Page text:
James Brooks, Alaska Beacon
If the situation is not resolved by Wednesday, the Legislature or Gov. Mike Dunleavy will be forced to call a special session to continue talks.
A day after lawmakers declined to confirm Bethany Marcum to the University of Alaska Board of Regents, she was reappointed to her former job.
Without the money, the Alaska Gasline Development Corp. will shut down, said its president, Frank Richards.
Careful scheduling and greater use of Alaska’s 22 auxiliary legislative offices could fix the problem.
The pledge is the result of a class-action lawsuit against the department; the lawsuit is on hold until at least Oct. 31.
The Senate’s bill is equivalent to about $1,300 this year, and the amount could grow in the future if lawmakers find additional revenue.
Parents would also have to OK students’ nicknames and pronouns at the start of the school year.
The full Senate is expected to vote on a draft state budget next week as the legislative session nears its end.
With four weeks left in the legislative session, the governor advocated quick action during closed-door meetings with legislators.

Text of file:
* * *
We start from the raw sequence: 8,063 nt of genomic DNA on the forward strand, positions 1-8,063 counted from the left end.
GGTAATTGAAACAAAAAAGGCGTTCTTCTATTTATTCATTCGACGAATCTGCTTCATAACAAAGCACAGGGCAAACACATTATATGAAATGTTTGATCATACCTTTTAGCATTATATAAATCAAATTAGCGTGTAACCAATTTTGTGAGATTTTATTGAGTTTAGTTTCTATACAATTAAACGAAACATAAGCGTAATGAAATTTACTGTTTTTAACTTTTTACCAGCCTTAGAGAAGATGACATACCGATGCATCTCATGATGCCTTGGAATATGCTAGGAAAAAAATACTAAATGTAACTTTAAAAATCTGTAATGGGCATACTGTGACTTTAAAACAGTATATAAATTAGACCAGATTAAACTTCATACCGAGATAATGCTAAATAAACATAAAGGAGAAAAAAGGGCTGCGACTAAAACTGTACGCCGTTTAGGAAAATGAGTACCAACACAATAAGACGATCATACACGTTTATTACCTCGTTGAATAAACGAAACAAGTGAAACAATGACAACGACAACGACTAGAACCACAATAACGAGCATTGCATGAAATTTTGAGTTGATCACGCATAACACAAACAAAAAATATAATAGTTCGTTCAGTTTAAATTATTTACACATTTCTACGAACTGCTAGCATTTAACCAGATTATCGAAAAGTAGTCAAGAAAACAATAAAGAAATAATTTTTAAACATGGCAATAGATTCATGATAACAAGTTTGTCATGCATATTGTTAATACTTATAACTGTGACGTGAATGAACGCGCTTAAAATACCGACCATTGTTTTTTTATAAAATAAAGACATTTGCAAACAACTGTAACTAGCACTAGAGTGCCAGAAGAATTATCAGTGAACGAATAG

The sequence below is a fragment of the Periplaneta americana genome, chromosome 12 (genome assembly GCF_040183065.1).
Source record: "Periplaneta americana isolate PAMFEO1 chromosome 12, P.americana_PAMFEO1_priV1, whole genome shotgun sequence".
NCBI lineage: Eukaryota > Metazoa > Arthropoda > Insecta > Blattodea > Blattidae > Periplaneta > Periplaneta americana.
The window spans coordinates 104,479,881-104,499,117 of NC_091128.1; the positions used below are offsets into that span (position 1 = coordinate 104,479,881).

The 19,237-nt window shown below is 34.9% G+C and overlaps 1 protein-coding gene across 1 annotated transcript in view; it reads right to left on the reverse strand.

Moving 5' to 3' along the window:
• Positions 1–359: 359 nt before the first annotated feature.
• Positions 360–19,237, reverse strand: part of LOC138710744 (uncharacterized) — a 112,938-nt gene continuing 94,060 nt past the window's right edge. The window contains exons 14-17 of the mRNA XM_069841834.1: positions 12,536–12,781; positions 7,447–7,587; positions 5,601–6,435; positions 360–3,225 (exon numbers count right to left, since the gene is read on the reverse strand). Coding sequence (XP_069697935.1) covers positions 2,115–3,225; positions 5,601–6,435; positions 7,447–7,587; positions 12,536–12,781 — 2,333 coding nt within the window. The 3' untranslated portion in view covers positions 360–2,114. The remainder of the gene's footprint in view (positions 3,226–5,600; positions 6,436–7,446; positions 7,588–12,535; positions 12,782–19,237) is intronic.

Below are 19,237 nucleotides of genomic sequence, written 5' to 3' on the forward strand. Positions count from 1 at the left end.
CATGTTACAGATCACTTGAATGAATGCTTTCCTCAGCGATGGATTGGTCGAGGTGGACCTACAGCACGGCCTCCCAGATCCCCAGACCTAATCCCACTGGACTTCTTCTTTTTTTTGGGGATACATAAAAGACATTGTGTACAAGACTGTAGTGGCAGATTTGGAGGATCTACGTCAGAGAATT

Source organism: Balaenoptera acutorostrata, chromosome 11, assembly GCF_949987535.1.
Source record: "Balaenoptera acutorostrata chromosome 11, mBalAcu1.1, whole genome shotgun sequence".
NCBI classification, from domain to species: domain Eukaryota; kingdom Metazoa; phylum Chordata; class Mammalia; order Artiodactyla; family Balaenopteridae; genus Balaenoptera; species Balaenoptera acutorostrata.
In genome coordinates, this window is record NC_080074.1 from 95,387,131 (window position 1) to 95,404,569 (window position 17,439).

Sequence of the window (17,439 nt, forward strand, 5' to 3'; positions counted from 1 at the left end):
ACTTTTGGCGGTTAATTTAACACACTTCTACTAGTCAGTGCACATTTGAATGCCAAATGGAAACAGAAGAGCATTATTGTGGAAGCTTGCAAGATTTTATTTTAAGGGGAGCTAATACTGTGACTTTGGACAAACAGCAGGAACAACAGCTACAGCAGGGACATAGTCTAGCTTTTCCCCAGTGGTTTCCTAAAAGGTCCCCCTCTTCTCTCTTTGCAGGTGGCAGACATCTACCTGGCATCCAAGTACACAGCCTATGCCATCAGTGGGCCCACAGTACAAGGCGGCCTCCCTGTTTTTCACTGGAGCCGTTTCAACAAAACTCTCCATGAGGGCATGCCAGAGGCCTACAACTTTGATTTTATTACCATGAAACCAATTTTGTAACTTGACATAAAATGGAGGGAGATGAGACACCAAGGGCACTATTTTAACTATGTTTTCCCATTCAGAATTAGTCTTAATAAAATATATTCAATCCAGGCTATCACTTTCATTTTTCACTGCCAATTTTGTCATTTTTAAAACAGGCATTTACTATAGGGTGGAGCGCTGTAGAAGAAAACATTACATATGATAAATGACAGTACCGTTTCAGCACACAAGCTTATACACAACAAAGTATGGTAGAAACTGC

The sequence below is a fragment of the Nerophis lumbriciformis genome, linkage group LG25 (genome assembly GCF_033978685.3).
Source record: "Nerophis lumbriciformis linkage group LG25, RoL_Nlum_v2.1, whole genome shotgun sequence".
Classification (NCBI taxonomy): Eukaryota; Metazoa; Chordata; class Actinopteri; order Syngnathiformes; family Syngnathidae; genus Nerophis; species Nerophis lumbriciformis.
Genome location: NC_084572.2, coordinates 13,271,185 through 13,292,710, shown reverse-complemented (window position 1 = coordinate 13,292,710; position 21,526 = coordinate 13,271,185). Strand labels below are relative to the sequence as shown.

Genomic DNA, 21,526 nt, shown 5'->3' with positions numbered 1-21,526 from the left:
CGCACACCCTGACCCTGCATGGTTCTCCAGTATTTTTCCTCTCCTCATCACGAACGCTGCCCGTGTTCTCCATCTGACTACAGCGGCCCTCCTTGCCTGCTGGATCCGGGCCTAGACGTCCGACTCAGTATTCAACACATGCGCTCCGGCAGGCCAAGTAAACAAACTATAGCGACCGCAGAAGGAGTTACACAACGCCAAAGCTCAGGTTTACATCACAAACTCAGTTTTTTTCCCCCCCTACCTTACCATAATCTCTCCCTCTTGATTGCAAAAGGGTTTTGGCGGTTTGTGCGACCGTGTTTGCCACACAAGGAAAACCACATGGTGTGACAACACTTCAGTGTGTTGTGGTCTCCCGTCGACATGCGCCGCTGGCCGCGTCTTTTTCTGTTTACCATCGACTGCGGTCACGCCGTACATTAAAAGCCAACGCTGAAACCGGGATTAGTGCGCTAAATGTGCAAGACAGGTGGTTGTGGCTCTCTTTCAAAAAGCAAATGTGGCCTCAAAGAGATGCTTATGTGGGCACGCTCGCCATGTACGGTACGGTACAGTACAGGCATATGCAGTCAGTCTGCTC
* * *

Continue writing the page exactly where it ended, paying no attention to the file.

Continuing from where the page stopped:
The proposal would cover state services for 12 months starting July 1 and includes a $2,700 PFD but is subject to further negotiation.
Eric Osuch has been outside the Capitol for more than a week, urging legislators and staff to take action against trawling.
A state judge in Bethel has dismissed a lawsuit accusing state officials of mismanaging Yukon River and Kuskokwim River salmon fisheries.
Alaska doesn’t guarantee legal help for Alaskans facing civil suits, so nonprofits bear an increasing burden.
House Bill 145 would restrict payday loan companies to the interest rates and fees charged by normal banks.
To help state budget, legislator proposes income tax: $20 for most Alaskans, more for those with upper incomes
House Bill 156 would tax Alaskans 2% of any annual income above $200,000. If someone makes less than that amount, they’d pay $20.
Three Alaska Native tribes and an environmental law firm have sued the federal government, seeking to block a large Southwest Alaska gold mine.
House legislators made few additions to their spending plan as they worked through a second day of amendments.
The state of Alaska will pay to settle claims brought by the family of a man killed in a 2018 crash caused by a state trooper.
This week, the House is considering amendments to a state budget proposal that contains a deficit of about $600 million.
Family members of some who died from overdoses support stronger penalties, but civil liberty advocates say it could deter calls for help.